Everyone knows how important it is to make a good first impression, but perhaps you’ve never realised that this impression starts way before the interview. Most recruiters will ‘meet’ you for the first time on paper, either in a cover letter or more likely your CV, when ultimately they’ll decide whether you’re even worth meeting face-to-face.
We can’t write your CV for you, but we do have a few tips to make sure your CV doesn’t end up in your desired employer’s trash before they’ve even got past your contact details.
1. Check your spelling
If your CV is littered with spelling mistakes and grammatical errors your chances of scoring an interview are slim to none. If your knowledge of punctuation isn’t great make sure you get someone reliable to proofread your CV and edit it accordingly before sending to potential employers.
2. Use a sensible email address
You might be oddly attached to [email protected], but there comes a time in everyone’s life when they have to adopt a more professional screen name. Think first name, last name, date of birth and you’re on the right track.
3. Type your details correctly
￼￼￼There’s no use in writing a top-notch CV if the recruiter gets a wrong number when they try to call you- they won’t seek an alternative method of communication if you can’t get your own digits right.
￼4. Keep it short and to the point
Your CV should be an absolute maximum of two sides of A4- it’s a CAREER history, not your life history. Sections to include are a career objective (i.e. what you’re looking for), your education history and qualifications (for recent graduates this will generally include your higher grades, as well as your degree and which university you attended), your previous employment and work experience (most recent first) and two solid references who know you from either an academic or professional capacity. Personal interests are optional, but often help to show you have a life outside of the office- just don’t write “going out” or “partying” if you’re serious about getting employed.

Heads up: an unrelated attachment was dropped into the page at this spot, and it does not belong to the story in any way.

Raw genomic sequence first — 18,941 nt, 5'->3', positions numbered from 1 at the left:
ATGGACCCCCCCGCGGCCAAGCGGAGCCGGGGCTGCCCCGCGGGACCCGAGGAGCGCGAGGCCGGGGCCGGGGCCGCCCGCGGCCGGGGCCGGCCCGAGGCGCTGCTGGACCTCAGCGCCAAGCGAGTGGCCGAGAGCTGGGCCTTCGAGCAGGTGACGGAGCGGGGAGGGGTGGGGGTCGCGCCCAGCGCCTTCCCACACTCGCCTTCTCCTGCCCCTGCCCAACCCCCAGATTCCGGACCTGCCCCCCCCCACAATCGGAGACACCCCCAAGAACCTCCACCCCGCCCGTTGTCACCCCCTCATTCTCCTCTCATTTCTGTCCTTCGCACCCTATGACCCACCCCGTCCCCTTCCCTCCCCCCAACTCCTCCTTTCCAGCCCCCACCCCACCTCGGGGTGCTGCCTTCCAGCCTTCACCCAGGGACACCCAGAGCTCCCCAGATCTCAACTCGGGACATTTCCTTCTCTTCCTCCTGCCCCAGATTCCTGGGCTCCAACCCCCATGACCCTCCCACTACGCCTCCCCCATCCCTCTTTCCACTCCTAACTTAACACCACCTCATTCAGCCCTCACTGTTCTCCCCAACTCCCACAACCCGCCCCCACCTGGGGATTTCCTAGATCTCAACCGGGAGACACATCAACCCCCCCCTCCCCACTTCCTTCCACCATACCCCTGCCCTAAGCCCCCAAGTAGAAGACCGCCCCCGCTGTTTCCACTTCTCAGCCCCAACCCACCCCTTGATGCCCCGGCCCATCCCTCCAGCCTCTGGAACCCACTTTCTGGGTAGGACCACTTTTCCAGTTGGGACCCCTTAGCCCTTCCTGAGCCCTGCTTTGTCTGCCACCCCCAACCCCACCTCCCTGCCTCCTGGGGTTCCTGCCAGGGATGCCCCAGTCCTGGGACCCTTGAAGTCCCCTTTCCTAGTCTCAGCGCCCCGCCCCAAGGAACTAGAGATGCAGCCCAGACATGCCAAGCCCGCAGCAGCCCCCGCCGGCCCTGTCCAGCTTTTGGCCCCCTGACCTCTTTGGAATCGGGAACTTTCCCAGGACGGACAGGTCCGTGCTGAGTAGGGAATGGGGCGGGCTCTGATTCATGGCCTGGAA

5. Include any specialist skills
If you’re fluent in Photoshop, can speak four languages or can confidently use a content management system, these are things that employers want to know. Anything that could give you the edge over rivals with the same degree classification as you is something that you want to flag up.
And A Word About Cover Letters…
There’s nothing wrong with using the same basic cover letter structure for multiple job applications in a similar vein, but do remember to change the name of the person you are addressing, as well as the company you’re applying to and the position you’re applying for. Sending a letter to Glamour magazine and calling them Grazia is not a good way to get noticed.